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Hestia Hybrid Brussels Sprouts Seeds

Hestia Hybrid Brussels Sprouts Seeds

Award-winning Heat and Cold Tolerance!

(P) Pkt of 30 seeds
Item # 52494-PK-P1

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100 days from setting out transplants.

Congratulations to Hestia, only the second brussels sprout in history to be named an All-America Selection! This heavy-bearing, sturdy, wonderfully flavored sprout richly deserves its honors, boasting tolerance of both heat and cold, so that it's ideal for a wide range of climates. And wherever you grow it, Hestia is simply delicious!

These delectable sprouts are about an inch in diameter, with a bright green exterior frosted over with cool blue and wrapped around a densely-packed yellow interior. The flavor is astonishing: full, meaty, and very satisfying. If you've never had a brussels sprout straight from the garden before, you're going to be amazed by the difference in flavor complexity and freshness.

And Hestia isn't stingy with production. You can expect up to 100 sprouts on every plant. Unlike many other varieties, Hestia grows stout and true, remaining upright and supporting its weight of sprouts all season long. Very uniform, Hestia doesn't take up a lot of space -- figure 2½ to 3 feet high and 2 feet wide -- yet it is stockier than most others.

Best of all, Hestia is ready for rough weather. Bred for the southeast, southwest, and mountainous climates, Hestia is able to cope more effectively with severe winter weather and with hot summers. Frost improves the flavor of its sprouts, and heat will not turn them bitter!

Start seeds indoors 6 to 8 weeks before setting out plants into the cool garden. Because it is tolerant of both high and low temperatures, Hestia is a particularly good choice for climate extremes. Here's how to grow it:

If you live in a cooler climate with severe winter weather, set out transplants as soon as the soil warms in spring. You will harvest in late summer and early fall.

If you live in a warmer climate with a mild winter, set out transplants in late summer and fall for harvesting in winter and early spring.

When it's time to harvest your sprouts, you have two choices. If you want a longer season of veggies, pick only as many sprouts as you need immediately, choosing those on the bottom of the stalk (they will be larger and riper than the ones higher up). You can harvest every few days for weeks this way, removing the lowest leaves on the stem along with the sprouts, which encourages heavier production. On the other hand, if you want to harvest the entire plant at once and get uniformly sized sprouts, when the lowest ones on the stalk are about the size of your thumb, remove the topmost portion of the plant. This will force the plant to stop growing new leaves, concentrating its energy on the fruit instead. Then you can harvest when all of the sprouts on the stem are full-sized.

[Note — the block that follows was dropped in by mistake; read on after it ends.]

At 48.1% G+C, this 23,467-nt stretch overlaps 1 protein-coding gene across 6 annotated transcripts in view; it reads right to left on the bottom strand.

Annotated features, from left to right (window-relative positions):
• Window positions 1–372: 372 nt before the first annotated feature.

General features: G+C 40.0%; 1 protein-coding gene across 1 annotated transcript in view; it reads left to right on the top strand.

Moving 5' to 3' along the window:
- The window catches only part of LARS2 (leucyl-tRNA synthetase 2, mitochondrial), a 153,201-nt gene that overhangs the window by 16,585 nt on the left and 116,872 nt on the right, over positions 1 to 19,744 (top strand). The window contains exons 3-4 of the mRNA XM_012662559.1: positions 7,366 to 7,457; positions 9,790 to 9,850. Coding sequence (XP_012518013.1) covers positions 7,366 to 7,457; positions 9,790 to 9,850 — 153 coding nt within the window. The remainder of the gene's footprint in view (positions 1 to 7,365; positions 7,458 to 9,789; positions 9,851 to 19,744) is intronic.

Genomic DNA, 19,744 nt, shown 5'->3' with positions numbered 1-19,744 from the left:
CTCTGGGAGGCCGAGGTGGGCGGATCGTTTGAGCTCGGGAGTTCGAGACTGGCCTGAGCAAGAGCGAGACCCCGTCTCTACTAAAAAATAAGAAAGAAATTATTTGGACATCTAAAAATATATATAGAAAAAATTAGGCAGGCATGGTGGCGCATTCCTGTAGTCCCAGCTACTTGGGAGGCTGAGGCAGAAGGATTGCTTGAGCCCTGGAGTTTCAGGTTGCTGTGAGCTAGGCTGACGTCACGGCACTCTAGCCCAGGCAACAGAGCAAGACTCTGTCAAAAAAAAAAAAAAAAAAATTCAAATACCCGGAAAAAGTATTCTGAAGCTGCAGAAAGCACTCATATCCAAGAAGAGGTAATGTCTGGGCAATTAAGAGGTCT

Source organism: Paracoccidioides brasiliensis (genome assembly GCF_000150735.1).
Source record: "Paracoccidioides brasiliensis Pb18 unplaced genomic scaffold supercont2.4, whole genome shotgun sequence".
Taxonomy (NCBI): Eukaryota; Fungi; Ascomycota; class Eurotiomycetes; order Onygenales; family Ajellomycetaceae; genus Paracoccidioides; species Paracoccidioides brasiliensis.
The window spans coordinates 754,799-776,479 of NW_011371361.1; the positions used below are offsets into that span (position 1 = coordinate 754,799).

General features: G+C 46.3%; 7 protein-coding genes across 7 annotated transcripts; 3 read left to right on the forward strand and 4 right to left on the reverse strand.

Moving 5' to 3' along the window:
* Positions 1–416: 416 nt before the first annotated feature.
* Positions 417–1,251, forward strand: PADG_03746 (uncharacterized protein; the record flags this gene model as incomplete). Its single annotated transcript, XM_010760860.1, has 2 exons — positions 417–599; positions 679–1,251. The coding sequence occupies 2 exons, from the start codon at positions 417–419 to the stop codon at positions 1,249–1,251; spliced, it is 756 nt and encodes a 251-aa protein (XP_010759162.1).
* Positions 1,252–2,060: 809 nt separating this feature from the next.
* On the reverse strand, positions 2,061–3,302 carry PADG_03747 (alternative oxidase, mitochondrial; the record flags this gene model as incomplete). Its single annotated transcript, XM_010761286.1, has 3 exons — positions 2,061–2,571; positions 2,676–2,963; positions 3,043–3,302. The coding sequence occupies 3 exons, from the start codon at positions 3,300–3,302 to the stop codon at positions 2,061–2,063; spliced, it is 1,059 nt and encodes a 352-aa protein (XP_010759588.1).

If frost strikes in the midst of your harvest, it should be no problem. Frost sweetens the flavor of Hestia, and you will find your last sprouts even more delicious than the first of the season!

Review Summary
(Based on 1 Reviews)

Overall Rating: 4.0 / 5.0


So far so good
CMolsen77 from FL wrote on October 04, 2019

We have never grown Brussels sprouts from seeds. These Brussel Sprouts were planted and sprouted in about 10 days. So far all the ones we planted have sprouted. We look forward to updating this review as our seedlings get larger.

Cabbage Germination Information

Cabbage Seed Germination How to Sow Cabbage:
  • Best sown indoors, 5-7 weeks before planting out, at a temperature of 70-75° and at a depth of 4 times the size of the seeds
  • Expect germination in 10-14 days
  • Seeds can also be sown outdoors in midsummer for a fall crop
  • In Zone 8 and warmer, sow seeds in early fall for a winter crop
  • It is 50-90 days from sowing to harvesting
  • When sowing seed outdoors, we recommend a maximum planting depth of 4X the width of the seed

How to Grow Cabbage:
Transplanting: Transplant when there are at least two sets of true leaves

Spacing: Space plants 15-18 inches apart in rows spaced 20-30 inches apart

Lighting: Site in full sun

Soil: Site in a rich, fertile, deep, moist, well-drained soil. Feed plants with 5-10-5 (or higher numbers) or nitrate of soda when first planting out and again every 4 weeks